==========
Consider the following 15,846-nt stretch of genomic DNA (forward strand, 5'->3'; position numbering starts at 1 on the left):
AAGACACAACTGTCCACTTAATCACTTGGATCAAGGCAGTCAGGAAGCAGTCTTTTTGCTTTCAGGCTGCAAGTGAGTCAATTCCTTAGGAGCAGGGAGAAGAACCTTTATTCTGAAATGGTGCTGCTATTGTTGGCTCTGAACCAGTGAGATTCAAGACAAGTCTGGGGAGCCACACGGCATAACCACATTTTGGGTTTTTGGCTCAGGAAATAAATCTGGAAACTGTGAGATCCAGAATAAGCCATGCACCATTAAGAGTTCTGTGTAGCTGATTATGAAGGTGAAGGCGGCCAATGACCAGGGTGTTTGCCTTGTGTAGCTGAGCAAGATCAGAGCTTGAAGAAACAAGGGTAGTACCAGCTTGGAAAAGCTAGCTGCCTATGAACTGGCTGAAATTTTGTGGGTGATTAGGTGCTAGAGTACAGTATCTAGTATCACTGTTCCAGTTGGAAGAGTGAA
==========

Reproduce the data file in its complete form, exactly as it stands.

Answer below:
Consider the following 15,846-nt stretch of genomic DNA (forward strand, 5'->3'; position numbering starts at 1 on the left):
AAGACACAACTGTCCACTTAATCACTTGGATCAAGGCAGTCAGGAAGCAGTCTTTTTGCTTTCAGGCTGCAAGTGAGTCAATTCCTTAGGAGCAGGGAGAAGAACCTTTATTCTGAAATGGTGCTGCTATTGTTGGCTCTGAACCAGTGAGATTCAAGACAAGTCTGGGGAGCCACACGGCATAACCACATTTTGGGTTTTTGGCTCAGGAAATAAATCTGGAAACTGTGAGATCCAGAATAAGCCATGCACCATTAAGAGTTCTGTGTAGCTGATTATGAAGGTGAAGGCGGCCAATGACCAGGGTGTTTGCCTTGTGTAGCTGAGCAAGATCAGAGCTTGAAGAAACAAGGGTAGTACCAGCTTGGAAAAGCTAGCTGCCTATGAACTGGCTGAAATTTTGTGGGTGATTAGGTGCTAGAGTACAGTATCTAGTATCACTGTTCCAGTTGGAAGAGTGAA